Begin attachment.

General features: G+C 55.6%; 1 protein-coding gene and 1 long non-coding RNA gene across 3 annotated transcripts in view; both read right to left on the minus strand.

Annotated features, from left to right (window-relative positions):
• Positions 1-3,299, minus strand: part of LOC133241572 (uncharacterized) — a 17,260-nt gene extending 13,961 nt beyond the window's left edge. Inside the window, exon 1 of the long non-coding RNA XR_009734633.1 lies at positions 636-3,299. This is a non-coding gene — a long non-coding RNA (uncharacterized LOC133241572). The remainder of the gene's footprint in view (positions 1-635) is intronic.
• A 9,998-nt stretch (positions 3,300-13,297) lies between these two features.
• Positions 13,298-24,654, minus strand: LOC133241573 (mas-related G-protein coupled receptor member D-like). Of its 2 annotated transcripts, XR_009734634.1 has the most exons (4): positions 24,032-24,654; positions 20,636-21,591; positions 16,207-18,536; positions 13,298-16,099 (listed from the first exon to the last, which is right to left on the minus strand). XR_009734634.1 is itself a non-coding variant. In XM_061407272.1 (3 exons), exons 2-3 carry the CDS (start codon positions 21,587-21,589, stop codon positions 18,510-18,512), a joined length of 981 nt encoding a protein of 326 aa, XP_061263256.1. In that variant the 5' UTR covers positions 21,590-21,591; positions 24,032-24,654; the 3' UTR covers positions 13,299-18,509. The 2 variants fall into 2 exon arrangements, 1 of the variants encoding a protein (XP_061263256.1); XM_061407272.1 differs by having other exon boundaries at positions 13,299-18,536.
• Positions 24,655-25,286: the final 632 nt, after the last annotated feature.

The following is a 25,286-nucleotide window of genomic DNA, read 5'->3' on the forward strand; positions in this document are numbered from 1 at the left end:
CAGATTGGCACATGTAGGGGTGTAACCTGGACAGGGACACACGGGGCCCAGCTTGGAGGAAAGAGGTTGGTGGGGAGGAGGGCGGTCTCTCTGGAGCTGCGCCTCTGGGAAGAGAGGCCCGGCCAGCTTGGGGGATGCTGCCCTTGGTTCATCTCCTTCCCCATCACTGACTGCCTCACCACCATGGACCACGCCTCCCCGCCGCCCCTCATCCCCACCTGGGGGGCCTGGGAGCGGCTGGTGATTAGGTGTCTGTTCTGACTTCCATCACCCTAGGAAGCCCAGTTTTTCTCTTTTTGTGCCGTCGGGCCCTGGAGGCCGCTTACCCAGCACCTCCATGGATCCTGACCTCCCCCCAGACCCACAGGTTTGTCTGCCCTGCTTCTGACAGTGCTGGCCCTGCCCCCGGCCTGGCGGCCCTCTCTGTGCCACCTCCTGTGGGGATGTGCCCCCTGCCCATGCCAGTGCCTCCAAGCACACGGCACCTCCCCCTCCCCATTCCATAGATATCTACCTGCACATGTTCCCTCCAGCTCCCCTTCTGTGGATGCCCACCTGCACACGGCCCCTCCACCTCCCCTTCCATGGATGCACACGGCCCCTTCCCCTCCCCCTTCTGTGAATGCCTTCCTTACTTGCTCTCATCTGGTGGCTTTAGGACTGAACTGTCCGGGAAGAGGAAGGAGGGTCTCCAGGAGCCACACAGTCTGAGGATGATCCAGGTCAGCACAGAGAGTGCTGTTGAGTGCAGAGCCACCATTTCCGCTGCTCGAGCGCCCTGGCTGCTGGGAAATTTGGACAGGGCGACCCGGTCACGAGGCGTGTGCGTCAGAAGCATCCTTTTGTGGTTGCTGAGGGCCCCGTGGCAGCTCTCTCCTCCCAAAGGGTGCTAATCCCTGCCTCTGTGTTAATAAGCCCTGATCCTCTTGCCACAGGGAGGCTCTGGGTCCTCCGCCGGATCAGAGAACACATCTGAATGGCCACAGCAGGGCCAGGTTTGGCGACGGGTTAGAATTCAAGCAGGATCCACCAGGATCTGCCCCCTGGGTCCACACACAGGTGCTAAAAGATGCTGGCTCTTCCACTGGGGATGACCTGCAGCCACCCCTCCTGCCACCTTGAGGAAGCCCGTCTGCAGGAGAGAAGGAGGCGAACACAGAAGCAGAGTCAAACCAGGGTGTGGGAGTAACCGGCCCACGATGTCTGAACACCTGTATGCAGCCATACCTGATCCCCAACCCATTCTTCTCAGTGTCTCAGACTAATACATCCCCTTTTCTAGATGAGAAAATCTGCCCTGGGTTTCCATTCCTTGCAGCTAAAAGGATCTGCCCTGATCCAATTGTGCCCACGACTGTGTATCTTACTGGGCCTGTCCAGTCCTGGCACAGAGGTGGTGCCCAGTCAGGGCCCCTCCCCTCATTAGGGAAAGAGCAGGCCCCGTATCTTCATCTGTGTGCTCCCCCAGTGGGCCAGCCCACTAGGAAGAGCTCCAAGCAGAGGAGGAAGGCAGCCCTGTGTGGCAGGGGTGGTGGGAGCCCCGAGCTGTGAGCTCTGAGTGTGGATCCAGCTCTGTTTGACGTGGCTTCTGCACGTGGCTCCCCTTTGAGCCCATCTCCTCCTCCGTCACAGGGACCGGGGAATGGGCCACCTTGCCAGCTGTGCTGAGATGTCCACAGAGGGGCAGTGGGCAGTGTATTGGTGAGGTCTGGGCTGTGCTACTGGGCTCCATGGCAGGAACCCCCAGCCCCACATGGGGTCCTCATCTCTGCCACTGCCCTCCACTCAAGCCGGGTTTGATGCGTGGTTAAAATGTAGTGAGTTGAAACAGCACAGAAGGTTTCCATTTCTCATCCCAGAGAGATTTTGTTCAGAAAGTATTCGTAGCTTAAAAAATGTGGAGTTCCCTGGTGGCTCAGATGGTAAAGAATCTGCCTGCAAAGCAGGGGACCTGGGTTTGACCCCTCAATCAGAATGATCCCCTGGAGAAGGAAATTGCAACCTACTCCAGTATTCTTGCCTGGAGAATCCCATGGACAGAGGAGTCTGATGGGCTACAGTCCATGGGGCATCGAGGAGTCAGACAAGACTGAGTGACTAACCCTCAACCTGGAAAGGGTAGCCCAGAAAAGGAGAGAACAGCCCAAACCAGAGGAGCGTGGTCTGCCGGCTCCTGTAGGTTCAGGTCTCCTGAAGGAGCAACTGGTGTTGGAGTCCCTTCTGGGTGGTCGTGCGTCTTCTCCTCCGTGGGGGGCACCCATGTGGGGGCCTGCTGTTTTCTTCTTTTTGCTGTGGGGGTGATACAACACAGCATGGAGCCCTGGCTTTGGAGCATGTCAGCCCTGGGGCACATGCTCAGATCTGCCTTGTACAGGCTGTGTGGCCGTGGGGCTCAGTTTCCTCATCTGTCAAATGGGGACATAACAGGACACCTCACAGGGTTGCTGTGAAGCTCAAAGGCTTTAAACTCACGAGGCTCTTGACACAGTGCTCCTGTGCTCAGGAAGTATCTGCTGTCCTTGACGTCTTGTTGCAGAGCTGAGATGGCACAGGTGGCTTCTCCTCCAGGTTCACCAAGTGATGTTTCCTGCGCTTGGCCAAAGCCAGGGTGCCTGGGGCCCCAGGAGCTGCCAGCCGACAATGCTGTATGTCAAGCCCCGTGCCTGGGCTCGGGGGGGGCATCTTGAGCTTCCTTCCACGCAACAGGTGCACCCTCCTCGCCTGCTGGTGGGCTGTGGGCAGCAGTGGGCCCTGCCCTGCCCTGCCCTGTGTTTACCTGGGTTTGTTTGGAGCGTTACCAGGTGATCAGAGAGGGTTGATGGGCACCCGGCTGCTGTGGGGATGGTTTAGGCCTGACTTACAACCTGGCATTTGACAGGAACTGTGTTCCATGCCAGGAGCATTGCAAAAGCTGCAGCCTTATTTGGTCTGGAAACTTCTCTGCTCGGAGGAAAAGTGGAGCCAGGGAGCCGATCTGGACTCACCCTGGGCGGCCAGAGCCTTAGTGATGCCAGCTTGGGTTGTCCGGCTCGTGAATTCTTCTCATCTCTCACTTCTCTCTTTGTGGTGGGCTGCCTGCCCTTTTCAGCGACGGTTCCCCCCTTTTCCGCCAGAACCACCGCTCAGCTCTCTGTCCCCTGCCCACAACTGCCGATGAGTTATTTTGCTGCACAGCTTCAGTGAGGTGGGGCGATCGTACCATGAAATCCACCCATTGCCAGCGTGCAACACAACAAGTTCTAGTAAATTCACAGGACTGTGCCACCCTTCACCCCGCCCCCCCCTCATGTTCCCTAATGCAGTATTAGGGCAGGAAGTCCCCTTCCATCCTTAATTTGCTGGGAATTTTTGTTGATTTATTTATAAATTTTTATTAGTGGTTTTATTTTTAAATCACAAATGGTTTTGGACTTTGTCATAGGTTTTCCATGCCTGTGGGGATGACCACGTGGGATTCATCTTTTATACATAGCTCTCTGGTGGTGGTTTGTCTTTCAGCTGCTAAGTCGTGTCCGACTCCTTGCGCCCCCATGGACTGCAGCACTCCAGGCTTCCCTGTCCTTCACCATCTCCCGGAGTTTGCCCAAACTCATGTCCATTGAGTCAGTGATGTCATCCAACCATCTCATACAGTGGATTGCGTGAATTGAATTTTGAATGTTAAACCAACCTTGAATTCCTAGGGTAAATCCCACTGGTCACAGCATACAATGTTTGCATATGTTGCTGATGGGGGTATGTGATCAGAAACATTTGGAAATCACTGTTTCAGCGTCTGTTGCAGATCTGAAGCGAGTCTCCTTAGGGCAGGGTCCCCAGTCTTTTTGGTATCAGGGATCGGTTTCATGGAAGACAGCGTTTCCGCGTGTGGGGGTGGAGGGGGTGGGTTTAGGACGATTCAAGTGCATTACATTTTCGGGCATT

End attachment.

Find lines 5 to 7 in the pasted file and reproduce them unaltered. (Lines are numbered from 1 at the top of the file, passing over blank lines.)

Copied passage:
• Positions 13,298-24,654, minus strand: LOC133241573 (mas-related G-protein coupled receptor member D-like). Of its 2 annotated transcripts, XR_009734634.1 has the most exons (4): positions 24,032-24,654; positions 20,636-21,591; positions 16,207-18,536; positions 13,298-16,099 (listed from the first exon to the last, which is right to left on the minus strand). XR_009734634.1 is itself a non-coding variant. In XM_061407272.1 (3 exons), exons 2-3 carry the CDS (start codon positions 21,587-21,589, stop codon positions 18,510-18,512), a joined length of 981 nt encoding a protein of 326 aa, XP_061263256.1. In that variant the 5' UTR covers positions 21,590-21,591; positions 24,032-24,654; the 3' UTR covers positions 13,299-18,509. The 2 variants fall into 2 exon arrangements, 1 of the variants encoding a protein (XP_061263256.1); XM_061407272.1 differs by having other exon boundaries at positions 13,299-18,536.
• Positions 24,655-25,286: the final 632 nt, after the last annotated feature.

The following is a 25,286-nucleotide window of genomic DNA, read 5'->3' on the forward strand; positions in this document are numbered from 1 at the left end: